Chris Janson: That’s a great question Amy. This may surprise you, but the answer’s no. Everybody I, first of all, I don’t talk on the phone much and I don’t really, I’m not a big communicator. I’m like, when, I’m not, you can ask my wife, I’m just not that guy. I can go for days and days without returning text messages on accident, but you know, I don’t think anything of it, I just would rather be fishing or something, but no, actually no. I’m just proud to say that I take every day, and not to get to crazy off the road here, but I take every day for what it is, and I’m really proud for who’s here, and people who have passed, you know what, they’ve passed, they’re gone. They’re not here anymore, and that’s okay and that’s something that you have to accept as a human and there’s not really anybody that I wish was here. There’s one person I wanted here tonight, I mean, like wanted from the deepest pits of my heart, that I knew maybe wouldn’t be as able to get here as other people, and her name is Pat Bunch and she’s a songwriter, and she’s the first person who ever wrote a letter to Pete Fisher saying I hope you put this guy on the Opry. She’s a legendary songwriter, you need to look her up if you never heard of Pat Bunch. She wrote “Wild One” for Faith Hill among other songs. We were celebrating a number one for “Fix a Drink” the other day at BMI, which to me, by the way, that’s another institution, like, “Holy crap, are we gettin’ to be here for real? Are we gettin’ to actually celebrate a number one song? Not everybody gets to do that!” It’s unbelievable. So, we were back there and there was a picture, and there were like 30 people in the picture, and one person in the picture was Pat Bunch, and it was from the 70’s with Alabama and Roger Miller and Curly Putnam. It’s amazing, it was just great.
Press: (The question is mostly inaudible but the press person asked if there were any special backstage moments Chris Janson could share from his many Grand Old Opry appearances.)
Chris Janson: Yes, yes, I have two moments like that. I have three moments like that actually, and I’m gonna tell you all of ‘em. The first one, I was getting ready in the shower one day to play here and I was like, hey you know what I’m gonna do, I’m just gonna throw it out there. Vince Gill’s on the Opry tonight, who doesn’t love Vince Gill, and I’m gonna ask him if he wants to sing with me. My wife goes, “No you’re not. Don’t do that.” I go, “Why not? What’s the worst he could say, no, so who cares?” Seemed liked a nice guy, so I asked him and he did it. It was unbelievable and the performance was just great. We did “Ain’t Living Long Like This” again. The second time Mel Tillis, and I, what I’m about to imitate here is totally reverent and respectful, but everybody knows that Mel Tillis was famous for his funny stutter and his comedic abilities. So, he came up and he said, (Chris Janson does a stuttering imitation here) “Hello son.” I said, “Gosh, hello Mr. Tillis” and he said, “Mmmm… is there anything you’d like me to say about you?” I said, “Just whatever you’d like to say would be fine.” So, he got out there on the stage and he had those patented white, pointy, you know, boots on and that polyester white suit, and the whole, I mean, it was awesome, and he walked out there and he said, “It’s good to be with you at the Grand Ole Opry tonight, and mmm hmm… he’s real good, here he is.” (Laughter in the room) I thought, “Oh, my God. Did it get any better than that?!” Then lastly. I think one of the most special moments there ever was, I didn’t get to know Little Jimmy Dickens very well, I wish I did, but we live in the same neighborhood now, which is cool. You know, the greatest thing was, we had our little baby Jesse, my youngest son and my wife and I backstage, and we came off stage and the first thing he did was just walk over there and say, “Let me see that baby.” Just like, you know, just like your Pawpaw would, and he said it just like that, and I just thought that was so cool and I’ve got that picture and that really meant a lot to me. So, those are my top three moments.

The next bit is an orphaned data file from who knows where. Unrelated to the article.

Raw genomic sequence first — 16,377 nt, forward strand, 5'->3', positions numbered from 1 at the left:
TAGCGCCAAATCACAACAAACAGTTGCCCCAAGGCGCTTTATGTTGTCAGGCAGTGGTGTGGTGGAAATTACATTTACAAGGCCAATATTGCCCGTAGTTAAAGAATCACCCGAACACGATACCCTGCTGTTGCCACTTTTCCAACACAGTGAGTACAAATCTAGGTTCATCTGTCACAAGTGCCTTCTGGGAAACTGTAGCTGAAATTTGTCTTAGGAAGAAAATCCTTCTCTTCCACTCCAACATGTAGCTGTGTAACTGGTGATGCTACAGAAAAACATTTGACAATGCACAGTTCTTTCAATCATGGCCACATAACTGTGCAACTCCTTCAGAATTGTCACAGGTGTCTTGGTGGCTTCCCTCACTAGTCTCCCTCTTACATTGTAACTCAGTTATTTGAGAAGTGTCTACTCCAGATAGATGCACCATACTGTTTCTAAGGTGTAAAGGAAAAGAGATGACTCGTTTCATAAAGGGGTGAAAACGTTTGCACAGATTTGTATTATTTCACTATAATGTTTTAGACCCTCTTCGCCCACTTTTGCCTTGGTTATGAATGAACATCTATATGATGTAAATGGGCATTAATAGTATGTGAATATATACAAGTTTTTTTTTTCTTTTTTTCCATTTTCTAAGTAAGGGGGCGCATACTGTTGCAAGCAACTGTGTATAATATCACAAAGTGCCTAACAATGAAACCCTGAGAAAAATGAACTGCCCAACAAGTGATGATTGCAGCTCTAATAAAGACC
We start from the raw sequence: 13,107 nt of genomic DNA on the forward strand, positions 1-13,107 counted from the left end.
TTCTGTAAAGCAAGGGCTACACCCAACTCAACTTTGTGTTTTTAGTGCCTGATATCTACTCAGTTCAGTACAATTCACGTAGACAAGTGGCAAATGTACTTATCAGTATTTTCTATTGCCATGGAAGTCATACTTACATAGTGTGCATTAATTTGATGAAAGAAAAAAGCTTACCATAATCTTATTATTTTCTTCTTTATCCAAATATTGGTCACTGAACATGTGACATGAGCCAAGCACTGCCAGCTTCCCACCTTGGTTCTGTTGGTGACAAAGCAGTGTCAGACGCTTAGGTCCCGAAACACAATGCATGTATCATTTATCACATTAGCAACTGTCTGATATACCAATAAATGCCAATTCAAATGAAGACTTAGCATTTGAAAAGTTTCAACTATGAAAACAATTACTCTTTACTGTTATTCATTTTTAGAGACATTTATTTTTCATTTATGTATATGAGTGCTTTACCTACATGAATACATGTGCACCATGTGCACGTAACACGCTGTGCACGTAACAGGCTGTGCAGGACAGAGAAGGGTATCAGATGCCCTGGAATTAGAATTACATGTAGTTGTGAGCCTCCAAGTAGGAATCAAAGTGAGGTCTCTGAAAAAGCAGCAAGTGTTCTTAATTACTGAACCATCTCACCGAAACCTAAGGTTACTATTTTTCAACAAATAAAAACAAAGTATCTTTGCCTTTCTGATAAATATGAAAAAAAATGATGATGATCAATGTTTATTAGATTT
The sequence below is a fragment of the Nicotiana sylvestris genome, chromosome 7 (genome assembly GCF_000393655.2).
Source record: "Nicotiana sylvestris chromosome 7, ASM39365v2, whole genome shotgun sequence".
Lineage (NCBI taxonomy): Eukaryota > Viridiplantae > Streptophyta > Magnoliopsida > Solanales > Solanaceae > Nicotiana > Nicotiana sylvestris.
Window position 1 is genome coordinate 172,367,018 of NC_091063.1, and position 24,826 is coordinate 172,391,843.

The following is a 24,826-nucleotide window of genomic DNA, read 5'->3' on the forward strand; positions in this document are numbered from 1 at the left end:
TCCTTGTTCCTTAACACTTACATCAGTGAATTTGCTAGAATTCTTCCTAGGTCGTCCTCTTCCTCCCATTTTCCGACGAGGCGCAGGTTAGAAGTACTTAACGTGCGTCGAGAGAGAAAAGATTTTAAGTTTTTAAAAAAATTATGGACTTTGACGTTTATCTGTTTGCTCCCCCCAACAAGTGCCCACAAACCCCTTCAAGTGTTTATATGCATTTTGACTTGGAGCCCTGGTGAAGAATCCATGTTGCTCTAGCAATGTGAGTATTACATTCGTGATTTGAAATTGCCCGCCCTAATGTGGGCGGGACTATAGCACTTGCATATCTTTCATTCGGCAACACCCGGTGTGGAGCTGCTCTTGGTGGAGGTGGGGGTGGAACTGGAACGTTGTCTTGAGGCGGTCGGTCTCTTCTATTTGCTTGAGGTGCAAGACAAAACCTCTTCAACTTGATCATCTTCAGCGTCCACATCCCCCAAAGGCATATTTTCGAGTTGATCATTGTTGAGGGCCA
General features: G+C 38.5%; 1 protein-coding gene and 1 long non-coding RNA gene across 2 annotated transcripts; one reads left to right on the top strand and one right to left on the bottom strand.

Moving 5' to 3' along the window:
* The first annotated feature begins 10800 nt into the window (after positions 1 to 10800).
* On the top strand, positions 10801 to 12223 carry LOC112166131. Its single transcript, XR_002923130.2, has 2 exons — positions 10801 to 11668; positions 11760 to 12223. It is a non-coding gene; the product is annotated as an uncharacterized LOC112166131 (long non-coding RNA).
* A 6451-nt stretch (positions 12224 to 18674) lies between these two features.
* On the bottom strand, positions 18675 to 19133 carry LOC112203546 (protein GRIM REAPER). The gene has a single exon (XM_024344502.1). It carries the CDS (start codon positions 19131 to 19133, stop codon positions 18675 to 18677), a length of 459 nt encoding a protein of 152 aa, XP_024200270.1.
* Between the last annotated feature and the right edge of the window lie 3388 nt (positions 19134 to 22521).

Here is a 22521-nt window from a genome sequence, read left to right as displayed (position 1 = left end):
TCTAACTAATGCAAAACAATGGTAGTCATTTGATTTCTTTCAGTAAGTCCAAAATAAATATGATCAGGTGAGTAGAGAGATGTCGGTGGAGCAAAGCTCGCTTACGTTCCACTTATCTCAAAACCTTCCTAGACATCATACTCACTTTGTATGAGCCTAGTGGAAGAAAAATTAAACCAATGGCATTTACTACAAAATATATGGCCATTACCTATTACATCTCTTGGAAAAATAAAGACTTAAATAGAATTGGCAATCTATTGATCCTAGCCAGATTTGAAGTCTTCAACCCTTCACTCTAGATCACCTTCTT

Press: I’d just like to say thank you from the radio people that are all here.
Chris Janson: It’s good to see you, by the way.
Press: You make what we do all that much better. (The question is mostly inaudible, but the press person asked if there would be any artists Chris Janson would like to perform with on the Grand Ole Opry.)
Chris Janson: Oh shoot, well, thank you first for the kind words, and you know, I just really like making music. I’d say if I have to think of somebody right off the top of my head, I mean, Keith Urban was definitely my, he was my top tier person and we did it on the Opry. We played “Sold” back in 2017 together here on the stage and it went over like crazy, it was amazing. We ended up doing it again at my Ryman show at my concert where I got the invitation, but Charlie Daniels is here tonight and I’m a huge Charlie Daniels fan. He would be one for sure. I lay up a lot of nights and watch Volunteer Jams. I just did the Volunteer Jam and I watch traditional Volunteer Jams of days of old and man, they’re just so cool, and anybody really. When you’re part of a family, you’re part of a family, you just are, it just is what it is and I couldn’t be more proud to be part of this one, so if any of my brothers and sisters, so to speak, ask me to play with them I’m going to do it. Thank you.
This was the conclusion of the press conference.
CHRIS JANSON can be found:
The GRAND OLE OPRY can be found: